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Insulin glargine, sold under the name Lantus, is a long-acting basal insulin analogue, usually given once or twice daily to help control the blood sugar level of those with diabetes. Its theoretical advantage is that it has a 24 hour duration of action, with a "peakless" profile. Thus, it more closely resembles the basal insulin secretion of the normal pancreatic beta cells. In type 2 diabetes and in combination with a short acting sulfonylurea (drugs which stimulate the pancreas to make more insulin), it can offer moderate control of serum glucose levels. In the absence of endogenous insulin (Type 1 diabetes or depleted type 2), Lantus needs the support of a fast acting insulin taken with food to reduce the effect of prandially derived glucose. It is post-prandial glucose elevation which more significantly affects HbA1c and thus determines the progression of the long-term complications of diabetes mellitus. The peakless profile of Lantus also enables the dose to be relatively higher than standard NPH insulin. Because standard NPH is normally administered at night, its peak of action tends to coincide with the lower serum glucose levels associated with nocturnal metabolism. This can induce nocturnal hypoglycaemia. Lantus offers the benefit of a more consistent pharmacological dynamic without nocturnal hypoglycaemia. The result of this is a patient who feels more confident and more comfortable with a lower pre-bed and pre-breakfast capillary glucose level.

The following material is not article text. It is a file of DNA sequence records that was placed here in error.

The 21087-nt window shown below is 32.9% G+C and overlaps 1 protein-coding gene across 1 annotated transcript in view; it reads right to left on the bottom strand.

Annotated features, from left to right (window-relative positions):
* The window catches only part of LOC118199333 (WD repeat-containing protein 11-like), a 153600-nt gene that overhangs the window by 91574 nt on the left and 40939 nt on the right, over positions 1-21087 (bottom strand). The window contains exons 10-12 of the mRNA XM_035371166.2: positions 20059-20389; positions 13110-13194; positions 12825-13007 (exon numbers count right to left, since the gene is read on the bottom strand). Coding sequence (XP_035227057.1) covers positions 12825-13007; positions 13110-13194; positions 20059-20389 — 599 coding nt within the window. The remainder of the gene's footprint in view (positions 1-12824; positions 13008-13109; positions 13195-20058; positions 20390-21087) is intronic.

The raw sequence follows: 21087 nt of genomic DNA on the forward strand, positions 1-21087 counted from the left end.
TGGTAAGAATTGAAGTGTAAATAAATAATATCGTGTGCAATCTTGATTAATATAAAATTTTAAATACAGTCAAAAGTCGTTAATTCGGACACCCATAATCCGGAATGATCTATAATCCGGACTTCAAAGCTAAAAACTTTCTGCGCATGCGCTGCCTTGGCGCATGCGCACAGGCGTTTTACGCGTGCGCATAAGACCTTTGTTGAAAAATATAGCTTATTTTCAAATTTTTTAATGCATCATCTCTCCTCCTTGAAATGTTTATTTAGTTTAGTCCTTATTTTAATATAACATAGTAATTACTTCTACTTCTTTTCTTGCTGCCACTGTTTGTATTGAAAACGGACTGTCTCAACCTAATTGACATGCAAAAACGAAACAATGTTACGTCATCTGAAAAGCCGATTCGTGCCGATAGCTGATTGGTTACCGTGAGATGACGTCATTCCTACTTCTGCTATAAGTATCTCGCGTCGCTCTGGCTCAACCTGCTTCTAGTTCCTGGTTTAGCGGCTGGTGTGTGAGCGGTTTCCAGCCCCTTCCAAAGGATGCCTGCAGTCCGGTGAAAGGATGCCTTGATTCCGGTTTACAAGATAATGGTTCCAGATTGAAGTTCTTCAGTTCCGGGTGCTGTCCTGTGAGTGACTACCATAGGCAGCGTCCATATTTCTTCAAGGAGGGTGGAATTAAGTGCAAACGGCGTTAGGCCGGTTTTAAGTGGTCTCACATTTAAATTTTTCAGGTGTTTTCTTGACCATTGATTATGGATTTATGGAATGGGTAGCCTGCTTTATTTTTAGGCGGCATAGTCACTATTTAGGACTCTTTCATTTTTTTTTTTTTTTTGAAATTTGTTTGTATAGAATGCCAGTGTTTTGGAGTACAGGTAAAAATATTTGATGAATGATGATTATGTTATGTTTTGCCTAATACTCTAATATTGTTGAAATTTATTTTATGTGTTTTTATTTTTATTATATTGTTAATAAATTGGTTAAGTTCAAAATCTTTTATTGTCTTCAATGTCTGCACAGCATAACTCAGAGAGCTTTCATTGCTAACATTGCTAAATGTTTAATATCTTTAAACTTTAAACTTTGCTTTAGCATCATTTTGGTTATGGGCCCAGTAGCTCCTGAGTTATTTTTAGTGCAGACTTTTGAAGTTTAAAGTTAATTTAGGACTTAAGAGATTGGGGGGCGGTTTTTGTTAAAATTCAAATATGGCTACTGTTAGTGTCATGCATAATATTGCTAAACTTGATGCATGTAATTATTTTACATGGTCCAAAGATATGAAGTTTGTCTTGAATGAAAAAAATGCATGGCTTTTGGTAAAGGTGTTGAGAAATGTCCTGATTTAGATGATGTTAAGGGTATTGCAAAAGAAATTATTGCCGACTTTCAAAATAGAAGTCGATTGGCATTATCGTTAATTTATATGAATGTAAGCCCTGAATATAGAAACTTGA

Additional recommended knowledge
Lantus is formulated at pH 4, where it is completely water soluble. After subcutaneous injection, the body, at pH 7, slowly neutralizes the solution, causing insulin microcrystals to gradually precipitate from the insulin glargine solution, which then release insulin in bioloigically active form. This gradual process ensures that small amounts of Lantus are released into the body continuously, giving an almost peakless profile.
|This article is licensed under the GNU Free Documentation License. It uses material from the Wikipedia article "Insulin_glargine". A list of authors is available in Wikipedia.